Read more of this story at Slashdot.

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Flight-Sized Boeing Capsule Dropped From Balloon - On-Board Camera Video

Space.com - Mon, 13/03/2017 - 1:47pm
The parachutes of the CST-100 Starliner were tested after it was dropped from an altitude of 38,300 feet. Multiple parachute deployments were captured by an on-board camera.
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Budweiser Aims to Brew First Beer on Mars, Plans Space Station Experiments

Space.com - Mon, 13/03/2017 - 1:39pm
Budweiser has committed to brewing a beer for colonists on the Red Planet. "The King of Beers" revealed its "Bud On Mars" long-term effort, including plans to launch experiments to the space station, at the SXSW festival in Austin, Texas.
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Intel Confirms $15 Billion Mobileye Deal

Slashdot - Mon, 13/03/2017 - 1:30pm
Intel is paying $15.3 billion to acquire Israeli computer vision company Mobileye in an effort to boost the chipmaker's position in the autonomous car market. From a report on Axios: Intel is tapping its foreign cash, paying $63.54 per share in cash for the company and said it should be immediately a boost to its per-share earnings; it is expected to close late this year. Intel CEO Brian Krzanich's letter to employees, as well as a missive from Mobileye insist "that instead of Mobileye being integrated into Intel, Intel's Automated Driving Group will be integrated into Mobileye."

Read more of this story at Slashdot.

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Enter the SoundBox: How the SF Symphony Turned a Dreadful Room Into Sonic Paradise

Wired News - Mon, 13/03/2017 - 1:00pm
San Francisco's world-renowned symphony has transformed an acoustically dreadful space into the city's hottest classical music venue. The post Enter the SoundBox: How the SF Symphony Turned a Dreadful Room Into Sonic Paradise appeared first on WIRED.
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Pandora Premium Can’t Hang With Spotify and Apple

Wired News - Mon, 13/03/2017 - 1:00pm
There's really nothing groundbreaking about Pandora's new on-demand streaming service. The post Pandora Premium Can't Hang With Spotify and Apple appeared first on WIRED.
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Door and window locks are less carbon-costly and more effective than burglar alarms and CCTV, a new study finds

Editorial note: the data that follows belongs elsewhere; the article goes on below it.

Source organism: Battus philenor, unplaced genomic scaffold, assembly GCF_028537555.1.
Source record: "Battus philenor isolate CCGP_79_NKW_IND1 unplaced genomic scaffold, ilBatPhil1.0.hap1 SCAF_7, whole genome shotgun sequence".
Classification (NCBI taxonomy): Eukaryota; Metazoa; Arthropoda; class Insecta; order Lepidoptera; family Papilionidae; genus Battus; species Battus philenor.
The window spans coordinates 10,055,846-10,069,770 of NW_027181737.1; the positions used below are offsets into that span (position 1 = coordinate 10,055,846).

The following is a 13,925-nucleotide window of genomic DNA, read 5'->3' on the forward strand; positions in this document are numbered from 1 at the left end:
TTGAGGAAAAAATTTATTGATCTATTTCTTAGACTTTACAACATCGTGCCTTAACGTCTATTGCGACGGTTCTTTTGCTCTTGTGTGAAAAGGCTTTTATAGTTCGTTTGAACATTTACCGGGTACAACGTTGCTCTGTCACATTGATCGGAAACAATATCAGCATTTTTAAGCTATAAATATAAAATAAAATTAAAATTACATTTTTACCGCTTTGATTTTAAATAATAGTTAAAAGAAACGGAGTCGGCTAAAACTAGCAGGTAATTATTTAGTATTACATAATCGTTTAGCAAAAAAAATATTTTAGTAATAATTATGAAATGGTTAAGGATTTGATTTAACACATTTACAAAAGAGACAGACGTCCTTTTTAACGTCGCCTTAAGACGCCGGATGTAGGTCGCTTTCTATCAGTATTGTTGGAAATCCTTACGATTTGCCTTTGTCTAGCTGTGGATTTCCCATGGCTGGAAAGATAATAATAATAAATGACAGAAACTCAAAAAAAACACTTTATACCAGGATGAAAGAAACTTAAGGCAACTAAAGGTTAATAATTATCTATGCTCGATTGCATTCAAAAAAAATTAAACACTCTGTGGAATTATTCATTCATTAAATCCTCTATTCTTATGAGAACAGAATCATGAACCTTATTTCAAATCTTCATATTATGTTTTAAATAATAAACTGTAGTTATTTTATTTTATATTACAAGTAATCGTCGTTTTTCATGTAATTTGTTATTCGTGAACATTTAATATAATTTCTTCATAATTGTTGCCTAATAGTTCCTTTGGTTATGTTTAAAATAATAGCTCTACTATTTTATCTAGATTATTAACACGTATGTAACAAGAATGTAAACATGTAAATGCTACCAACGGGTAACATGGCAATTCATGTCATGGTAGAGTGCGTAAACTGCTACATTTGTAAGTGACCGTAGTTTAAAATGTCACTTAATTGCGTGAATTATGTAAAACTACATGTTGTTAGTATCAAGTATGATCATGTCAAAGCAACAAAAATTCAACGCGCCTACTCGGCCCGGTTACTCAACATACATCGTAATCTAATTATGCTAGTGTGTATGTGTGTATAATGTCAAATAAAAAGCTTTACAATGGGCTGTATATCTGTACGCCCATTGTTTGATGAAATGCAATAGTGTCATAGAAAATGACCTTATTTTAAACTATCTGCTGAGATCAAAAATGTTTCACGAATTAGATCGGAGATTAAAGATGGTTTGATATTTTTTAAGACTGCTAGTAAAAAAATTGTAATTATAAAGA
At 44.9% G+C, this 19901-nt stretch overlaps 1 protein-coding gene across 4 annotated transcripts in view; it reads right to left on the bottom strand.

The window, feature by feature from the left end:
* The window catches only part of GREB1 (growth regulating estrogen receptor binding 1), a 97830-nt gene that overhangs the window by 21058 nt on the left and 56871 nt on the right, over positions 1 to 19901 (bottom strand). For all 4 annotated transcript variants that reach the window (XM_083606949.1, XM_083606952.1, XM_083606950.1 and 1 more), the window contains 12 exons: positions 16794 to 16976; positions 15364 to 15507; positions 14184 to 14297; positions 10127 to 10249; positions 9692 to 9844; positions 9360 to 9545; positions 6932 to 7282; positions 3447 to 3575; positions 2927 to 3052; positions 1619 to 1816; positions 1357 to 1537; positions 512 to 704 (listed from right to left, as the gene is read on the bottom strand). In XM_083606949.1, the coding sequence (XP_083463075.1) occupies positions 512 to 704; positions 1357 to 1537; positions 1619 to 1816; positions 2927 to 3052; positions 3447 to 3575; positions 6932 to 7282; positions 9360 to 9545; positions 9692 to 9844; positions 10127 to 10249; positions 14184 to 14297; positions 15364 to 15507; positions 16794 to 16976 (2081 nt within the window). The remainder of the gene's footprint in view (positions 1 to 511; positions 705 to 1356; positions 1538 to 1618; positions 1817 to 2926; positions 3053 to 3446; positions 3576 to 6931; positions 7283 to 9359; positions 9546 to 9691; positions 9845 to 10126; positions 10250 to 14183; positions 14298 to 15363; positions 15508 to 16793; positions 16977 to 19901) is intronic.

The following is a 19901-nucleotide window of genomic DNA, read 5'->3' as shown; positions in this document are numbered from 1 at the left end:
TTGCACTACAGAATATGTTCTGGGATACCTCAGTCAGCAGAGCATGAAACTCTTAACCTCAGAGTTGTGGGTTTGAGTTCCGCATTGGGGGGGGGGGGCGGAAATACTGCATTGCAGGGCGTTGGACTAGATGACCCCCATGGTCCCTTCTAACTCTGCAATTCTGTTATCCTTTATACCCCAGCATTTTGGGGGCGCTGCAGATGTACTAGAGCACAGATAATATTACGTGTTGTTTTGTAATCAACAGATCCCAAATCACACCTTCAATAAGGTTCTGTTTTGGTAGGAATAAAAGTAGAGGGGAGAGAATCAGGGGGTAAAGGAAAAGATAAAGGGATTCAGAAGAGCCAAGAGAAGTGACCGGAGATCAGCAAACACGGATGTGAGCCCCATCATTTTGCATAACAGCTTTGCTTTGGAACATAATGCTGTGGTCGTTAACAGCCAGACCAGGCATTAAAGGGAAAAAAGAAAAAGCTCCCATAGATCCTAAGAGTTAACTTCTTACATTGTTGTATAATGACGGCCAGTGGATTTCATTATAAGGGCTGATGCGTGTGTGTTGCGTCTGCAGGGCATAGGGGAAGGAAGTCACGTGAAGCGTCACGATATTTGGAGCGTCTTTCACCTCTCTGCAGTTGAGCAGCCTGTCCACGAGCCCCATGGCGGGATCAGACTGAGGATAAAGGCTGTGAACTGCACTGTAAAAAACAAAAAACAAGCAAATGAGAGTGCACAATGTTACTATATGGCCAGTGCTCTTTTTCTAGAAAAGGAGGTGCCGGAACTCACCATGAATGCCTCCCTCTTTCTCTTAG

Science Daily - Mon, 13/03/2017 - 12:58pm
A new study, which estimates the carbon footprint of burglary prevention measures, has found that the best options from both an environmental and security point of view are door and window locks. This is because they are not only more effective at preventing crime, but also more environmentally friendly, having a much lower carbon footprint than other measures, such as burglar alarms or CCTV.
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New patterns emerge in fabric when the temperature changes

Science Daily - Mon, 13/03/2017 - 12:58pm
Imagine a single-coloured piece of cloth that suddenly displays a colourful pattern when the ambient temperature changes. Upon further temperature change, a completely different pattern shows up.
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Never before seen images of early stage Alzheimer's disease

Science Daily - Mon, 13/03/2017 - 12:58pm
Researchers have used the MAX IV synchrotron in Lund – the strongest of its kind in the world - to produce images that predate the formation of toxic clumps of beta-amyloid, the protein believed to be at the root of Alzheimer’s disease. The unique images appear to contradict a previously unchallenged consensus. Instead of attempting to eliminate beta-amyloid, or so-called plaques, the researchers now suggest stabilizing the protein.
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The evidence base for Hormone Replacement Therapy (HRT): what can we believe?

Science Daily - Mon, 13/03/2017 - 12:58pm
The 'facts' that most women and clinicians consider in making the decision to use, or not use, HRT are frequently wrong or incorrectly applied according to a professor. New research raises serious questions about the 'facts' that have led women and their doctors to believe hormone therapy (often called HRT) is unsafe.